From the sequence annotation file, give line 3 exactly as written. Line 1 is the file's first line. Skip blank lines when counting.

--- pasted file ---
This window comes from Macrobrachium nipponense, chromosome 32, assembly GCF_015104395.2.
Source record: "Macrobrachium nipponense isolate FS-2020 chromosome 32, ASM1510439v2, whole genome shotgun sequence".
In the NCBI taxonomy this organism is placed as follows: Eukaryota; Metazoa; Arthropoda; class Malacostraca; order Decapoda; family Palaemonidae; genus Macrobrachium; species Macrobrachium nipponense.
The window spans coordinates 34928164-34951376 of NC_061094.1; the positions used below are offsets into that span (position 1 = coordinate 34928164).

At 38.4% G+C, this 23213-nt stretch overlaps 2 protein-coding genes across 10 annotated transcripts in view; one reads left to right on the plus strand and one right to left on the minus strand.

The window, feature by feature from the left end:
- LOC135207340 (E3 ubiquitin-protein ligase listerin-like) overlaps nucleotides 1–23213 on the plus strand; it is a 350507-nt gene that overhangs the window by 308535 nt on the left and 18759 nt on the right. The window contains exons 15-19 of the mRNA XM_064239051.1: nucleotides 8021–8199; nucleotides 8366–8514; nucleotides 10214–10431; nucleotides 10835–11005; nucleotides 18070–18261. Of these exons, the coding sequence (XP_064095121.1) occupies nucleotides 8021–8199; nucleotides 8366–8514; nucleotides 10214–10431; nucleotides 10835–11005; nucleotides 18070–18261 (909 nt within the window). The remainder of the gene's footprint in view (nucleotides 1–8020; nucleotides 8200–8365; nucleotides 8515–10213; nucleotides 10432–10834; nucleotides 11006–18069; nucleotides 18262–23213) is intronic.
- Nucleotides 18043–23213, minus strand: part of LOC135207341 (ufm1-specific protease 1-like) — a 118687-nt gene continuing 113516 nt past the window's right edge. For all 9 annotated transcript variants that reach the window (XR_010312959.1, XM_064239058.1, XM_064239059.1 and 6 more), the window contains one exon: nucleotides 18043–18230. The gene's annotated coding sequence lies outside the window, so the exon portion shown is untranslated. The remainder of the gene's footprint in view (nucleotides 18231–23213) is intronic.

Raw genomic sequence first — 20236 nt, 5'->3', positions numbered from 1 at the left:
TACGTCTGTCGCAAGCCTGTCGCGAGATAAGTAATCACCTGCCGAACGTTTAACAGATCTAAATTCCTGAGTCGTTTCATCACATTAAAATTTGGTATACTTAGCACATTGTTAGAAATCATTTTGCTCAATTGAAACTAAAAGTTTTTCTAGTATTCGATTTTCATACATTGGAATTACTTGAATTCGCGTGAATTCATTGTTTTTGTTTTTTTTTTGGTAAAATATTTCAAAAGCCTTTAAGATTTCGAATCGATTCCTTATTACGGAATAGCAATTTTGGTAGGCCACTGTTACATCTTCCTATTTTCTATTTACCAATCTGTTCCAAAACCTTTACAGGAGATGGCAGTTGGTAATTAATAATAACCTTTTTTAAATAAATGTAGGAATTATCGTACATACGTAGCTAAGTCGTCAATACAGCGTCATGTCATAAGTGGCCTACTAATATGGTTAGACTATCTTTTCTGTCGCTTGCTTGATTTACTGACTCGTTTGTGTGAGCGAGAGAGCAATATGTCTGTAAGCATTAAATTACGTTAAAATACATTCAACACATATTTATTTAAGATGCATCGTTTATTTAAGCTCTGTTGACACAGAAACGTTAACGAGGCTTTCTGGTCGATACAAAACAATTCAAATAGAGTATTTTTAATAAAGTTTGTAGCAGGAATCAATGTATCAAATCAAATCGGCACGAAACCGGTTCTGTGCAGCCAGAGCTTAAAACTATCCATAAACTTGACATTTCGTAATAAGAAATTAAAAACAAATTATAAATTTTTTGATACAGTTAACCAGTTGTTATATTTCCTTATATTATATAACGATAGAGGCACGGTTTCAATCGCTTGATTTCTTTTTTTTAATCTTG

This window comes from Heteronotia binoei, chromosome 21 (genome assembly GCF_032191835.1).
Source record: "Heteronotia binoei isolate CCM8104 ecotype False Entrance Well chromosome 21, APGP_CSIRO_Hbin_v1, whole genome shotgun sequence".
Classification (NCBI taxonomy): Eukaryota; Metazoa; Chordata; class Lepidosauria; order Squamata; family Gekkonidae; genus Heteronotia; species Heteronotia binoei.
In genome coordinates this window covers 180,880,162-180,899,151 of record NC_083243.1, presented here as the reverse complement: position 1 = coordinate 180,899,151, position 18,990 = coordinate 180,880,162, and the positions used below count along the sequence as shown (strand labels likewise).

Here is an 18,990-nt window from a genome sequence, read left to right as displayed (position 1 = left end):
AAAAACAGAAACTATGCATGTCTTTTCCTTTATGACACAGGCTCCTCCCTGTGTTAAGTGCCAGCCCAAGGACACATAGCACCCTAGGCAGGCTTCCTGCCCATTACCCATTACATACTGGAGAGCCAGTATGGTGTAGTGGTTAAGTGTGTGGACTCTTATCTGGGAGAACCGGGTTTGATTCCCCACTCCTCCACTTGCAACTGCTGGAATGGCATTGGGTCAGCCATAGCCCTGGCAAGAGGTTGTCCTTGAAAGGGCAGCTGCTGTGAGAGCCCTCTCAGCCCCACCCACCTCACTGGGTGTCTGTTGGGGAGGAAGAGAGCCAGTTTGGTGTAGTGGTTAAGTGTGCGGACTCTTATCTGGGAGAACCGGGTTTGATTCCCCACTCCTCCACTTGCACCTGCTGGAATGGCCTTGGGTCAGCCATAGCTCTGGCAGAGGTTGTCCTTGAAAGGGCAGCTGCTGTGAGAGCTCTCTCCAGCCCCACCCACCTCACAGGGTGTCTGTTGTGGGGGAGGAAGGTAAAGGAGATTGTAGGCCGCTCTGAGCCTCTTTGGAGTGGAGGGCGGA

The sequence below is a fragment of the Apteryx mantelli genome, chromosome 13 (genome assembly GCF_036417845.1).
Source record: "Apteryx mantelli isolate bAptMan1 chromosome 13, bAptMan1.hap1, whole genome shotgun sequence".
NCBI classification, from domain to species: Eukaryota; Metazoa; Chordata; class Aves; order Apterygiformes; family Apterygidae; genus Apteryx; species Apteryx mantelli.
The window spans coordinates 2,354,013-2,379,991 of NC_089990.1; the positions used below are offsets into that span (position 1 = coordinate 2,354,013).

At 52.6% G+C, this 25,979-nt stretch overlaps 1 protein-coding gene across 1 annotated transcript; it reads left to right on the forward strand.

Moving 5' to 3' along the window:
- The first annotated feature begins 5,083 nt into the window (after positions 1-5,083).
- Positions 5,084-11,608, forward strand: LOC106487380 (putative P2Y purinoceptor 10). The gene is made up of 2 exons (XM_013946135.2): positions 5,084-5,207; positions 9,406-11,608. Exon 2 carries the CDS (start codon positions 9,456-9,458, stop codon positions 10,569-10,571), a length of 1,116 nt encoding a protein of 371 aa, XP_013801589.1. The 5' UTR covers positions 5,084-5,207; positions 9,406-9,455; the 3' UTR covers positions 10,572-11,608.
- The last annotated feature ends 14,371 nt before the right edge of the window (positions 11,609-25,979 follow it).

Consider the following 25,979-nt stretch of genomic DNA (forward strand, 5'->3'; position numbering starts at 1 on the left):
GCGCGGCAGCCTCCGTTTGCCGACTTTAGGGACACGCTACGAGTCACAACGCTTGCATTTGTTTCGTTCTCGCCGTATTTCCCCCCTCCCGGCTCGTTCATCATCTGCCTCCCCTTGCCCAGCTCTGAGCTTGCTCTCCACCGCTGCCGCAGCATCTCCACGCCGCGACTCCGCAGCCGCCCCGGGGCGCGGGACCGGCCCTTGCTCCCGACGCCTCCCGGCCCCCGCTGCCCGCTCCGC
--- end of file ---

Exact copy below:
In the NCBI taxonomy this organism is placed as follows: Eukaryota; Metazoa; Arthropoda; class Malacostraca; order Decapoda; family Palaemonidae; genus Macrobrachium; species Macrobrachium nipponense.